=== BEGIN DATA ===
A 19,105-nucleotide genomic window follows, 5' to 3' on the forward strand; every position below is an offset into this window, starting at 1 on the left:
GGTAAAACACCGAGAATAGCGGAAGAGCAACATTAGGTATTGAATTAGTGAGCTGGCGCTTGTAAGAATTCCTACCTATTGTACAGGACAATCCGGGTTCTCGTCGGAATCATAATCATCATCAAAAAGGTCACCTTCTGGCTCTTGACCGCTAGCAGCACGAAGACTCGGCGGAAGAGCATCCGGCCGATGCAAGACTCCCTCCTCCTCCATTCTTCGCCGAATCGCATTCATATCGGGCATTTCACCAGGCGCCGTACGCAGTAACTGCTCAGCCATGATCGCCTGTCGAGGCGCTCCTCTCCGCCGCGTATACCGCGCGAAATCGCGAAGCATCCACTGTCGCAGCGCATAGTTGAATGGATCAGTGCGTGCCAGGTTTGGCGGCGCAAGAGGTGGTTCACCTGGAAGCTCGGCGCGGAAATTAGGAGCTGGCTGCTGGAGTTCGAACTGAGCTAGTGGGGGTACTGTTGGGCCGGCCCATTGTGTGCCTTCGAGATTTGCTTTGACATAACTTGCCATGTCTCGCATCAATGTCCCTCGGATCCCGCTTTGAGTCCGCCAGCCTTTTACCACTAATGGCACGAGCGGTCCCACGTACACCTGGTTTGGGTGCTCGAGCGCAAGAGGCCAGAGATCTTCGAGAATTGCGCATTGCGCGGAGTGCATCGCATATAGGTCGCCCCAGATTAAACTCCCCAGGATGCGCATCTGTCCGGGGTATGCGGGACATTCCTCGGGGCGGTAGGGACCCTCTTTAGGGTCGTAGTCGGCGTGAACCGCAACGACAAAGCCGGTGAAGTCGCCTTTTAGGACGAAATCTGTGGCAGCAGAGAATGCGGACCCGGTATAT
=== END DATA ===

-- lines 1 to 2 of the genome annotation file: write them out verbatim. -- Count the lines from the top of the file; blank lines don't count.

A 19,105-nucleotide genomic window follows, 5' to 3' on the forward strand; every position below is an offset into this window, starting at 1 on the left:
GGTAAAACACCGAGAATAGCGGAAGAGCAACATTAGGTATTGAATTAGTGAGCTGGCGCTTGTAAGAATTCCTACCTATTGTACAGGACAATCCGGGTTCTCGTCGGAATCATAATCATCATCAAAAAGGTCACCTTCTGGCTCTTGACCGCTAGCAGCACGAAGACTCGGCGGAAGAGCATCCGGCCGATGCAAGACTCCCTCCTCCTCCATTCTTCGCCGAATCGCATTCATATCGGGCATTTCACCAGGCGCCGTACGCAGTAACTGCTCAGCCATGATCGCCTGTCGAGGCGCTCCTCTCCGCCGCGTATACCGCGCGAAATCGCGAAGCATCCACTGTCGCAGCGCATAGTTGAATGGATCAGTGCGTGCCAGGTTTGGCGGCGCAAGAGGTGGTTCACCTGGAAGCTCGGCGCGGAAATTAGGAGCTGGCTGCTGGAGTTCGAACTGAGCTAGTGGGGGTACTGTTGGGCCGGCCCATTGTGTGCCTTCGAGATTTGCTTTGACATAACTTGCCATGTCTCGCATCAATGTCCCTCGGATCCCGCTTTGAGTCCGCCAGCCTTTTACCACTAATGGCACGAGCGGTCCCACGTACACCTGGTTTGGGTGCTCGAGCGCAAGAGGCCAGAGATCTTCGAGAATTGCGCATTGCGCGGAGTGCATCGCATATAGGTCGCCCCAGATTAAACTCCCCAGGATGCGCATCTGTCCGGGGTATGCGGGACATTCCTCGGGGCGGTAGGGACCCTCTTTAGGGTCGTAGTCGGCGTGAACCGCAACGACAAAGCCGGTGAAGTCGCCTTTTAGGACGAAATCTGTGGCAGCAGAGAATGCGGACCCGGTATAT